A well-run stand-up is fast. It touches the important points quickly and allows team members to get back to work. If your stand-up is taking longer than 15 minutes, it’s probably too long.
If anyone is sitting down, for example, you’re not really holding a stand-up. Keeping everyone on their feet is one way to adhere to the time limit because people are more likely to ramble on if they’re seated in comfy chairs.
Letting it become a status report meeting
This is where many stand-ups go wrong. Daily stand-up meetings should be peer-to-peer communication, not reporting-to-manager commentary. The goal of a stand-up is to keep the team aligned and on the same page.
The difference is often in the vibe of the meeting. An alignment meeting is collaborative and team-focused, allowing team members to talk about what they’re doing and what they need. In contrast, a status report meeting is a top-down arrangement where a few people talk and everyone else listens. The latter makes team members feel like they’re being micromanaged, which is not the goal.
Not discussing blockers
Sometimes an entire stand-up will go by and there will be no blockers or problems to discuss. But if there are never any blockers to talk about, something’s not right. No project ever goes off flawlessly.
If you’re not hearing about blockers during stand-ups, it’s possible that your team members don’t feel comfortable talking about their challenges or asking for help. In that case, it’s up to the team leaders to recognize this and help those people engage.
Everyone is busy, and it can seem like a big sacrifice to set aside time to meet every single day. Busy people can also get overwhelmed and miss meetings — even when they don’t mean to. Then there are days when the team might feel that the project is going well and there’s no need for a stand-up.
But skipping the daily stand-up is a bad idea. If the team opts not to meet, they lose an opportunity to touch base and identify where each member is with tasks. If the team is meeting and a few people don’t make it, the team will move ahead without those people — and that could have a serious effect on their work and productivity.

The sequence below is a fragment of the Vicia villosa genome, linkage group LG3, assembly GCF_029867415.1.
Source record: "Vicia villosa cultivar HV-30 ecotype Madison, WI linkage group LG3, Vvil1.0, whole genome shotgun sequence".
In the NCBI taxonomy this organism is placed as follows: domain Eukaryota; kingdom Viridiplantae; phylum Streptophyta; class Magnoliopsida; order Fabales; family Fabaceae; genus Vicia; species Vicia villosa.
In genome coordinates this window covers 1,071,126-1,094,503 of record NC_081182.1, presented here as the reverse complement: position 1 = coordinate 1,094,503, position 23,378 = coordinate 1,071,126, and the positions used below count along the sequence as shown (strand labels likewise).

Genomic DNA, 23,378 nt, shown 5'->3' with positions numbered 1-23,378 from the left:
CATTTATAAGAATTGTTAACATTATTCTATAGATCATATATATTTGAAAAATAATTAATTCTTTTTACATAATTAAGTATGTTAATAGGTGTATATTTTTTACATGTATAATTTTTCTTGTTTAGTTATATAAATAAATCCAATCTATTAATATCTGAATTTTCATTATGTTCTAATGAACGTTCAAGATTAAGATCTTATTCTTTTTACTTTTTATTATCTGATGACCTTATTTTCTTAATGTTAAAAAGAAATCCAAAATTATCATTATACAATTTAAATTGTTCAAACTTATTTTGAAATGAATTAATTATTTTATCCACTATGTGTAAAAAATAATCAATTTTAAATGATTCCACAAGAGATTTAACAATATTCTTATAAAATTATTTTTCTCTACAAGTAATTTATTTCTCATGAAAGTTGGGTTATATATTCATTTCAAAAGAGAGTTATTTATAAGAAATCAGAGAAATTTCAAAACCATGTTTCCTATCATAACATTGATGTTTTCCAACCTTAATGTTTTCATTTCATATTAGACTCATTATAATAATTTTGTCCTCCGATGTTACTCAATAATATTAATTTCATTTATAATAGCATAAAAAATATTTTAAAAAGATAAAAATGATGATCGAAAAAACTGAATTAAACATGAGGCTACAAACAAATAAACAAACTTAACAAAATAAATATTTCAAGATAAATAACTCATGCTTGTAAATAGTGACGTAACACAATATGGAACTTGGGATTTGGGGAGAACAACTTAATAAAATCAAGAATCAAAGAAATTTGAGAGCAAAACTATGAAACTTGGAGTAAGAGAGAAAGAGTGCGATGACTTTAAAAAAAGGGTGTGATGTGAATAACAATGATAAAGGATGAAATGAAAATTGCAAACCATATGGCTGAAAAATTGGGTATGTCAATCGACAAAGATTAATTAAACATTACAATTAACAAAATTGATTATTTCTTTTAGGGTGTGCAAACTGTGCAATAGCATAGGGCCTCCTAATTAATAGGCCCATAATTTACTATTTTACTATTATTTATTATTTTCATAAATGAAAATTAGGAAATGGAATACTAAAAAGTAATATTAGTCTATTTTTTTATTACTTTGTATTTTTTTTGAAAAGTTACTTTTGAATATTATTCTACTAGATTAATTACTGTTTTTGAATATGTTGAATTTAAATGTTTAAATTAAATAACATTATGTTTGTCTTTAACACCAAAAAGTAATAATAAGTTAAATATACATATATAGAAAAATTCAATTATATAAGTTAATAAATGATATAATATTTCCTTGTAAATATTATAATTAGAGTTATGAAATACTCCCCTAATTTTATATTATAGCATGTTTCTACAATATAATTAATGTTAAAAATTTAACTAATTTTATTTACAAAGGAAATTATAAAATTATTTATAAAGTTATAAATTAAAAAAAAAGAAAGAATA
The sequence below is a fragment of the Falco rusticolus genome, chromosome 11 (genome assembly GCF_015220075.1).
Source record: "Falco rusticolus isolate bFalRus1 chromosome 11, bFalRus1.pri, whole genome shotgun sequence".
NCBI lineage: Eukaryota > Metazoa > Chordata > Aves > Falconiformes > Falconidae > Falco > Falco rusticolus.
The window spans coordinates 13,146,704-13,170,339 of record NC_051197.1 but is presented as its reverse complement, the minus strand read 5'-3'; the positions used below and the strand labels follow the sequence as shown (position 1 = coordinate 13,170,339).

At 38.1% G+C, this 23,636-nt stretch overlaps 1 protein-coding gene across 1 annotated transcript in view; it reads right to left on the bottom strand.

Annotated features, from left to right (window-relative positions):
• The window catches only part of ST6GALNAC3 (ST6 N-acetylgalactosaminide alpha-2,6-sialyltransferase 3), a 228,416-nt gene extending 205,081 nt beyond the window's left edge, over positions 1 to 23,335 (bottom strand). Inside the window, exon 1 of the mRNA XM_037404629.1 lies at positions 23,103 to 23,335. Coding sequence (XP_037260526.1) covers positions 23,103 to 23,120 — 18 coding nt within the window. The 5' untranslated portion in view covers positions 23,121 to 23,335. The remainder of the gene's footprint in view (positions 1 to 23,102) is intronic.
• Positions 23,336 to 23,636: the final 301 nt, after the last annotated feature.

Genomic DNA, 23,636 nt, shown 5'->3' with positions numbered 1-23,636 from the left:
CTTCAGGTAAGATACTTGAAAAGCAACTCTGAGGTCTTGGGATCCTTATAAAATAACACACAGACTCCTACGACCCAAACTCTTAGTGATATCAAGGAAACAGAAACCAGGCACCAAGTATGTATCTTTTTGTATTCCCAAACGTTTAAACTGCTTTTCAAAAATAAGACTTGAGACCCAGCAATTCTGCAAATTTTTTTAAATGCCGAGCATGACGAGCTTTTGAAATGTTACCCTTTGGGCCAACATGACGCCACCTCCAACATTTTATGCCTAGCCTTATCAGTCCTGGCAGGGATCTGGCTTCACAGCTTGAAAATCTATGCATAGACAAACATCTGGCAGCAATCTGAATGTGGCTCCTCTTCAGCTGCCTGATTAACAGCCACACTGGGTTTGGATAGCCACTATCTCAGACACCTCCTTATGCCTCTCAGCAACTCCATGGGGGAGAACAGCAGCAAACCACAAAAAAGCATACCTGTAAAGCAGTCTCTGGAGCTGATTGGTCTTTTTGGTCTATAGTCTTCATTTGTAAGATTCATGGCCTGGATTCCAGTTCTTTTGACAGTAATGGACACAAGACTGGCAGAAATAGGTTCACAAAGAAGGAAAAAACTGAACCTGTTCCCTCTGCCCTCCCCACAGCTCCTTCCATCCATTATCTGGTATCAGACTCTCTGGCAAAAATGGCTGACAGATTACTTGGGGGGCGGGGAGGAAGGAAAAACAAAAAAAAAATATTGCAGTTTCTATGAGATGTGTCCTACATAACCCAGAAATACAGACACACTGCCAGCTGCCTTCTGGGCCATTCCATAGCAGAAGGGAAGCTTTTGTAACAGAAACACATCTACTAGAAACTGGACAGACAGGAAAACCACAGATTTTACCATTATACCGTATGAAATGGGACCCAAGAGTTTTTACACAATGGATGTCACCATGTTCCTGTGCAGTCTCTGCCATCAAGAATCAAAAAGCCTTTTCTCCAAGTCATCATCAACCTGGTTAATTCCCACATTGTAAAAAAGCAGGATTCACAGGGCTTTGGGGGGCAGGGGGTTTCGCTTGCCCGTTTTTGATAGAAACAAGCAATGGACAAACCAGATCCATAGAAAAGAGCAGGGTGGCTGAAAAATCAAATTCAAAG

Not helping the introverts
Introverts sometimes struggle in groups, and it’s even worse when you add a bit of public speaking. Even those team members who aren’t introverts may have a hard time talking in front of others. The team leader should identify those who show signs of stress during meetings and find ways to help them speak up when they need to. This can be as simple as providing some guidance on how to prepare ahead of time so they’re more confident.
Agile stand-ups should be concise and everything discussed during the meeting should be relevant to the entire team. Long recitations, social interactions, or updates that don’t apply to everyone are inappropriate for a stand-up.
Getting caught up in problem-solving is another common way that teams lose focus during a stand-up. There is a time and place for that, but the stand-up meeting is not it.
How to run stand-ups for distributed and remote teams
You can hold effective stand-ups even if your team is spread out. With the remote connection options available now, you don’t have to be in the same time zone to have a stand-up meeting.